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Survey says 90% don’t want knives on planes

<i>This post has been updated. See the note below for details.</i>

The pressure continues to mount on the Transportation Security Administration to prohibit passengers from bringing small pocket knives into the cabins of commercial planes.

Opponents of allowing knives on planes unveiled a survey last week that found 90% of likely voters don’t want the TSA to lift the ban that has been in place since 9/11.

“You’d be hard-pressed to find another issue in today’s discourse that so many people agree on,” said Laura Glading, president of the Assn. of Professional Flight Attendants, which commissioned the survey by the global research firm Penn Schoen Berland. “It’s a no-brainer.”

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Debate over the issue has become heated since the TSA announced in March plans to modify the list of banned carry-on items by allowing passengers to bring small pocket knives, golf clubs, hockey sticks and novelty bats aboard. The TSA said the move would let airport screeners focus on bigger threats, such as explosives.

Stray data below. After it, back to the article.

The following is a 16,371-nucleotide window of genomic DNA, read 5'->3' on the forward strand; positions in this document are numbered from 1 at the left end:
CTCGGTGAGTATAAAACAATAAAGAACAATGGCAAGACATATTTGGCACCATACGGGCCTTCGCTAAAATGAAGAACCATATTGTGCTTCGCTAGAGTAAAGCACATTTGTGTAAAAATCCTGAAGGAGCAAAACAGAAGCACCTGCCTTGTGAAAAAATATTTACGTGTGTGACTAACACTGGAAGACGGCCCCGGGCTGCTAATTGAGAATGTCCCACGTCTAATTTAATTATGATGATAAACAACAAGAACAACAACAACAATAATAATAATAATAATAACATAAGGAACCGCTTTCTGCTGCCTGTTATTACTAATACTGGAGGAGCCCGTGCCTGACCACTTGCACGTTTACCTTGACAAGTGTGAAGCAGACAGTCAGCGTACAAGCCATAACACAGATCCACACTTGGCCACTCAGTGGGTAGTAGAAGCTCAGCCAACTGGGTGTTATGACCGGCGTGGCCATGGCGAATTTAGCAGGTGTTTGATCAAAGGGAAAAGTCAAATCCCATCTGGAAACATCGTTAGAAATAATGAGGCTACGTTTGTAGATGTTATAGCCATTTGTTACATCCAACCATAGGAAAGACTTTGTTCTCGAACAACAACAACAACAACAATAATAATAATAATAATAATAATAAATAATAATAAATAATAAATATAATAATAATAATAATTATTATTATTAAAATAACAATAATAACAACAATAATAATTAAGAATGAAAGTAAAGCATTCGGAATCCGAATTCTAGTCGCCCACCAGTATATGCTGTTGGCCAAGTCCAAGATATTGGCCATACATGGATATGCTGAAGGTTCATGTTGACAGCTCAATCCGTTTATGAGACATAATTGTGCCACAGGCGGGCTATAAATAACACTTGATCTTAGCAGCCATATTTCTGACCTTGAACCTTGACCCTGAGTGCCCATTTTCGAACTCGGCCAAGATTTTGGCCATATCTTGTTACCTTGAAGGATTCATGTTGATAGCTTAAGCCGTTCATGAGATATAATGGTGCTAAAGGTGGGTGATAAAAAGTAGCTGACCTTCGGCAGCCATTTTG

But only days before the new policy was to take effect, TSA chief John Pistole announced that he would delay the new knife policy to first consider the comments of security and aviation experts. No date has been set to implement the change.

[Updated May 21, 2:20 p.m.: The online survey questioned 1,206 likely voters May 7-9 and has a margin of error of 2.83 percentage points.]

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